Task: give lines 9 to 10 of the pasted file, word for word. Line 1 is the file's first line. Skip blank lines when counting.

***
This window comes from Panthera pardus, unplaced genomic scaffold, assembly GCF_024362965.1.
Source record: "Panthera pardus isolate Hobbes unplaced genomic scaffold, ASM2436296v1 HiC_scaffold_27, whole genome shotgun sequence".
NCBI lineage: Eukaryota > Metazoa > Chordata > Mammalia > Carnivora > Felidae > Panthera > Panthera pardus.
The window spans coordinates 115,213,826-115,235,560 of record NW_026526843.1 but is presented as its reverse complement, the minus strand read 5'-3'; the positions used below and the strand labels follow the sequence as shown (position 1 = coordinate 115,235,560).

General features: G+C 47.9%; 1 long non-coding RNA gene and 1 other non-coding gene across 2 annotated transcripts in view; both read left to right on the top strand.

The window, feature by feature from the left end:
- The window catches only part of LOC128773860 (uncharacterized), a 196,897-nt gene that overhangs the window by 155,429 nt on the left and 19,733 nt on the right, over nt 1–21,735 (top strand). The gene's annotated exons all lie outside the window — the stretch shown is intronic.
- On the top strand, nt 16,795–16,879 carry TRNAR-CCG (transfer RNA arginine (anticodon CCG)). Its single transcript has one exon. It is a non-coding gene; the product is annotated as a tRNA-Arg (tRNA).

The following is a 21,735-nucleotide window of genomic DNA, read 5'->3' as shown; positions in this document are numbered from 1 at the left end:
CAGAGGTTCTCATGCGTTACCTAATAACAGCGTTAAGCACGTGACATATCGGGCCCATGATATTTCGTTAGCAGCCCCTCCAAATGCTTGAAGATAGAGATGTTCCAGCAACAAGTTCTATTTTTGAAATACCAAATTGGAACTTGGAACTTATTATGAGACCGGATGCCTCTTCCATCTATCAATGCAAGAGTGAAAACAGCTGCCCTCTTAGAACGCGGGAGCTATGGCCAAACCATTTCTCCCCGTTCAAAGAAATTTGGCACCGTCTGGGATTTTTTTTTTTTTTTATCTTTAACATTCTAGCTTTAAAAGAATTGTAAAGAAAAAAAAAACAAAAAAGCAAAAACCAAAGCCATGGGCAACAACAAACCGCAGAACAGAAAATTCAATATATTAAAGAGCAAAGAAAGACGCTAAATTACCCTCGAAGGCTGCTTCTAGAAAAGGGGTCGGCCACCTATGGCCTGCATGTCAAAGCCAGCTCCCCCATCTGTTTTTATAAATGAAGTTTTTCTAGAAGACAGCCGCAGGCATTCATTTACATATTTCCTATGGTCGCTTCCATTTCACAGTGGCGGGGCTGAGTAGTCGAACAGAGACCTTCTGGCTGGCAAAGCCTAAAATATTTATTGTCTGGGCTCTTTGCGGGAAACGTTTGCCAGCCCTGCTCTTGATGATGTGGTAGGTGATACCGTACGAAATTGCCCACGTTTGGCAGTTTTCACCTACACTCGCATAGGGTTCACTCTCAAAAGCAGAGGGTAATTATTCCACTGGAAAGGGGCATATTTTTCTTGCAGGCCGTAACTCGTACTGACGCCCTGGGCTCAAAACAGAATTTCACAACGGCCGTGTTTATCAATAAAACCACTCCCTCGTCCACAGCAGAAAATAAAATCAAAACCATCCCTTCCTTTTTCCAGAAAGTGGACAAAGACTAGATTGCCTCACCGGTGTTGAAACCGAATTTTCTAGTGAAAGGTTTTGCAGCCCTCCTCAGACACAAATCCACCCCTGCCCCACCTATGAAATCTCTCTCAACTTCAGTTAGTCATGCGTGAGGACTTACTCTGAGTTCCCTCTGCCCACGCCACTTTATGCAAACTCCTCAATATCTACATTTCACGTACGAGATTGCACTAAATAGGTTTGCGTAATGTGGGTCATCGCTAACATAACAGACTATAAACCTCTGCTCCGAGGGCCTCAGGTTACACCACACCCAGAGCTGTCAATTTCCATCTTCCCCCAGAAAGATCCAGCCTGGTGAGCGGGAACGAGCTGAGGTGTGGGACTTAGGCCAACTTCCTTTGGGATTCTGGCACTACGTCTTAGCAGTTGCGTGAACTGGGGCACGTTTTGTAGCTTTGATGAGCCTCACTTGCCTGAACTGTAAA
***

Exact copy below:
The following is a 21,735-nucleotide window of genomic DNA, read 5'->3' as shown; positions in this document are numbered from 1 at the left end:
CAGAGGTTCTCATGCGTTACCTAATAACAGCGTTAAGCACGTGACATATCGGGCCCATGATATTTCGTTAGCAGCCCCTCCAAATGCTTGAAGATAGAGATGTTCCAGCAACAAGTTCTATTTTTGAAATACCAAATTGGAACTTGGAACTTATTATGAGACCGGATGCCTCTTCCATCTATCAATGCAAGAGTGAAAACAGCTGCCCTCTTAGAACGCGGGAGCTATGGCCAAACCATTTCTCCCCGTTCAAAGAAATTTGGCACCGTCTGGGATTTTTTTTTTTTTTTATCTTTAACATTCTAGCTTTAAAAGAATTGTAAAGAAAAAAAAAACAAAAAAGCAAAAACCAAAGCCATGGGCAACAACAAACCGCAGAACAGAAAATTCAATATATTAAAGAGCAAAGAAAGACGCTAAATTACCCTCGAAGGCTGCTTCTAGAAAAGGGGTCGGCCACCTATGGCCTGCATGTCAAAGCCAGCTCCCCCATCTGTTTTTATAAATGAAGTTTTTCTAGAAGACAGCCGCAGGCATTCATTTACATATTTCCTATGGTCGCTTCCATTTCACAGTGGCGGGGCTGAGTAGTCGAACAGAGACCTTCTGGCTGGCAAAGCCTAAAATATTTATTGTCTGGGCTCTTTGCGGGAAACGTTTGCCAGCCCTGCTCTTGATGATGTGGTAGGTGATACCGTACGAAATTGCCCACGTTTGGCAGTTTTCACCTACACTCGCATAGGGTTCACTCTCAAAAGCAGAGGGTAATTATTCCACTGGAAAGGGGCATATTTTTCTTGCAGGCCGTAACTCGTACTGACGCCCTGGGCTCAAAACAGAATTTCACAACGGCCGTGTTTATCAATAAAACCACTCCCTCGTCCACAGCAGAAAATAAAATCAAAACCATCCCTTCCTTTTTCCAGAAAGTGGACAAAGACTAGATTGCCTCACCGGTGTTGAAACCGAATTTTCTAGTGAAAGGTTTTGCAGCCCTCCTCAGACACAAATCCACCCCTGCCCCACCTATGAAATCTCTCTCAACTTCAGTTAGTCATGCGTGAGGACTTACTCTGAGTTCCCTCTGCCCACGCCACTTTATGCAAACTCCTCAATATCTACATTTCACGTACGAGATTGCACTAAATAGGTTTGCGTAATGTGGGTCATCGCTAACATAACAGACTATAAACCTCTGCTCCGAGGGCCTCAGGTTACACCACACCCAGAGCTGTCAATTTCCATCTTCCCCCAGAAAGATCCAGCCTGGTGAGCGGGAACGAGCTGAGGTGTGGGACTTAGGCCAACTTCCTTTGGGATTCTGGCACTACGTCTTAGCAGTTGCGTGAACTGGGGCACGTTTTGTAGCTTTGATGAGCCTCACTTGCCTGAACTGTAAA